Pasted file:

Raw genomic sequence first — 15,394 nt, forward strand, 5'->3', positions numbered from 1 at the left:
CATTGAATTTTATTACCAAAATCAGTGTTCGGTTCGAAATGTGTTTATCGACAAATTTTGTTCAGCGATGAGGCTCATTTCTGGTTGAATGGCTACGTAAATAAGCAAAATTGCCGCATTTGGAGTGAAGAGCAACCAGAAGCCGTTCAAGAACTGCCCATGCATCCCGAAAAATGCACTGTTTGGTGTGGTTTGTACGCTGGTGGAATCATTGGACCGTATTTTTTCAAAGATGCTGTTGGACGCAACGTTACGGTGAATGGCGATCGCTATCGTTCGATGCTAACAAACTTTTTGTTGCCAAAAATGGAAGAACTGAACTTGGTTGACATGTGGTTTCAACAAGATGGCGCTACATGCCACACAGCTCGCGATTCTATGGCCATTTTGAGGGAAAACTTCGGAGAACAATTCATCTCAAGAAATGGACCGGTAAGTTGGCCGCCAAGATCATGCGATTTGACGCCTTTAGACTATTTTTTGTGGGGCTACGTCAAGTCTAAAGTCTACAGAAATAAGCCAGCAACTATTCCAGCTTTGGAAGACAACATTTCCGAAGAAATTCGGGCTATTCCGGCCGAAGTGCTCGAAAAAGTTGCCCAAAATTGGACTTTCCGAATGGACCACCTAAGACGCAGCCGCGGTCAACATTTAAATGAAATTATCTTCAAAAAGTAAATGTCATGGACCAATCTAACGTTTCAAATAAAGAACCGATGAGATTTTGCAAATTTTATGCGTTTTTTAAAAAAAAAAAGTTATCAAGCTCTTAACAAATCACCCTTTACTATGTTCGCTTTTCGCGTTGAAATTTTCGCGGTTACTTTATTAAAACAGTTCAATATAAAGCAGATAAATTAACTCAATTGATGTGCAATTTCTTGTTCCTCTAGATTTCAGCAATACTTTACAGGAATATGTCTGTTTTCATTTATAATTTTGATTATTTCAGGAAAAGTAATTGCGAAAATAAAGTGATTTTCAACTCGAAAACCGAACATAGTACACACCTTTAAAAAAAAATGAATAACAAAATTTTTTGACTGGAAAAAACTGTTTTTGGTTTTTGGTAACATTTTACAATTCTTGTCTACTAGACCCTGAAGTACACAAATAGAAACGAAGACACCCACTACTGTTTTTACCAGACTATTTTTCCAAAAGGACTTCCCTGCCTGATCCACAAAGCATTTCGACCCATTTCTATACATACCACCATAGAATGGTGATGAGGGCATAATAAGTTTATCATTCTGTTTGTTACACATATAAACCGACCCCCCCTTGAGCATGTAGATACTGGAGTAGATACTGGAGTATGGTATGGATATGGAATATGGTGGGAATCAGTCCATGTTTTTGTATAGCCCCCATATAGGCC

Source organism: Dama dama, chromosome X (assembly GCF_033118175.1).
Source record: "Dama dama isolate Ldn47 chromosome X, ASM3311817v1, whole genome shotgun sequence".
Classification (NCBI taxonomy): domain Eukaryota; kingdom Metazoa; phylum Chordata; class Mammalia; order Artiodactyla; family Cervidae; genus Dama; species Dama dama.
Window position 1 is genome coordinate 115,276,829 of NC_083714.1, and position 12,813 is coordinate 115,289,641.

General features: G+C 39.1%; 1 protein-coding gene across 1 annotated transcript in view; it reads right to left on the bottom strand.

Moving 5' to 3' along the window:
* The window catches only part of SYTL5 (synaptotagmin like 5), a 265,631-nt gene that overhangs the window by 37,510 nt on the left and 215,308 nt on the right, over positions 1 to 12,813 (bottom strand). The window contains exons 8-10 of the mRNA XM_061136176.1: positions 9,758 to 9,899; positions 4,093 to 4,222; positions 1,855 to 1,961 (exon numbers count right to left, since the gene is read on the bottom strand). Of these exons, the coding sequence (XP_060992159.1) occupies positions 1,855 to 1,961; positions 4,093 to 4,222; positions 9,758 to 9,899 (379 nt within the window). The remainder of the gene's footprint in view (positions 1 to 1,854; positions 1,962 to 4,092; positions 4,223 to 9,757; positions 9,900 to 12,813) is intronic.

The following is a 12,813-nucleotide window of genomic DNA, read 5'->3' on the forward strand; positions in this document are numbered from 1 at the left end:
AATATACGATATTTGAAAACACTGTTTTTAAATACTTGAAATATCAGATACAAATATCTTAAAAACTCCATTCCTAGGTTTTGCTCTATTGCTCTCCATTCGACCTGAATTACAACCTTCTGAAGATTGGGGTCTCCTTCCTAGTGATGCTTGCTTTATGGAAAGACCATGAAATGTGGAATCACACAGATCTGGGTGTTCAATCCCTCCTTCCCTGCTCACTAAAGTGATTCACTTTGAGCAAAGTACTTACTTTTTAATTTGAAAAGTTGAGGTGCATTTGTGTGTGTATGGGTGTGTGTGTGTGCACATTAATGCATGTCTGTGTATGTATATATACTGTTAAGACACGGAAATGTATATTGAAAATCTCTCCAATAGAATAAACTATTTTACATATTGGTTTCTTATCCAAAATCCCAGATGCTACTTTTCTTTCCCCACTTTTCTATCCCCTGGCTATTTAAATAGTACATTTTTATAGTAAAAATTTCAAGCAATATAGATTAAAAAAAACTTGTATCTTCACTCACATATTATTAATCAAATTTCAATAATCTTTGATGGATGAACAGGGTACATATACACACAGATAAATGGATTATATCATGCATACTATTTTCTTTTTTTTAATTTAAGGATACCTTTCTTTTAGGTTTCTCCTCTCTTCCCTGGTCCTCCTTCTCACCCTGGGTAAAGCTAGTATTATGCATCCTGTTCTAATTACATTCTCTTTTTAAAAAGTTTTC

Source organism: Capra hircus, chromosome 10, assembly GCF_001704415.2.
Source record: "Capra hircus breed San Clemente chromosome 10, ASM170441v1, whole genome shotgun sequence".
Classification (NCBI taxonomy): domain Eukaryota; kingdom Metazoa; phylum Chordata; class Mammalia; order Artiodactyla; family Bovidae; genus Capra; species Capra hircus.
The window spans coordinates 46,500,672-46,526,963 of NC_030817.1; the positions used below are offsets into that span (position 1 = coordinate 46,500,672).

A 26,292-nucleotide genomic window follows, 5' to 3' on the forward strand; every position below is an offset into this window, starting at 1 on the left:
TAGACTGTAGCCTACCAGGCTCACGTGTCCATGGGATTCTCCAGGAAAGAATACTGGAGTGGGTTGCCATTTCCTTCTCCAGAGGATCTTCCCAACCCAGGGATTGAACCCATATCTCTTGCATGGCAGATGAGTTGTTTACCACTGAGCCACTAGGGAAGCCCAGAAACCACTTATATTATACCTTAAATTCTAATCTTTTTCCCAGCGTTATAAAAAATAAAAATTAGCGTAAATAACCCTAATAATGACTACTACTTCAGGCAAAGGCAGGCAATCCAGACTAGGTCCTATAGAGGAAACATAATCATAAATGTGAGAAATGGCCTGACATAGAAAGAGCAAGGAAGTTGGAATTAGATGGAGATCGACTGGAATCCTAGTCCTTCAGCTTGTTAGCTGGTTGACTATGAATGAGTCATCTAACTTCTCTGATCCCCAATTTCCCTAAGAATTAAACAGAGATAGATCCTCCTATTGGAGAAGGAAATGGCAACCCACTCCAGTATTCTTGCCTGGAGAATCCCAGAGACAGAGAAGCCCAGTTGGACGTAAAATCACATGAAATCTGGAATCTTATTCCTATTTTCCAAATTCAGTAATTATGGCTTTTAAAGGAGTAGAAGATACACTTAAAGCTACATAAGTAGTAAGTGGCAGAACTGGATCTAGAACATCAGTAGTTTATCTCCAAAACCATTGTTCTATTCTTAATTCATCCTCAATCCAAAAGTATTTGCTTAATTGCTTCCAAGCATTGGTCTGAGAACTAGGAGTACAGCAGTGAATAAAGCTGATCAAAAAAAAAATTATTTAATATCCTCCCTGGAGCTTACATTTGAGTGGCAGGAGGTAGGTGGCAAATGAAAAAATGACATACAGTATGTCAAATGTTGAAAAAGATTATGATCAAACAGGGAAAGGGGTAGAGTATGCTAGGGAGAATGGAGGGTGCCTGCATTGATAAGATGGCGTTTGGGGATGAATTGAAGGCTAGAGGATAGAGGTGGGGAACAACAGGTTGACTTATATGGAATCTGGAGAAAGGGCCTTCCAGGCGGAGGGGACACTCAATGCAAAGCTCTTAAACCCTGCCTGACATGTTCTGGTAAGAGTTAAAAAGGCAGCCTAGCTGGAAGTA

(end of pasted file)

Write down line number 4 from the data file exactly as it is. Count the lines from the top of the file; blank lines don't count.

Source record: "Dama dama isolate Ldn47 chromosome X, ASM3311817v1, whole genome shotgun sequence".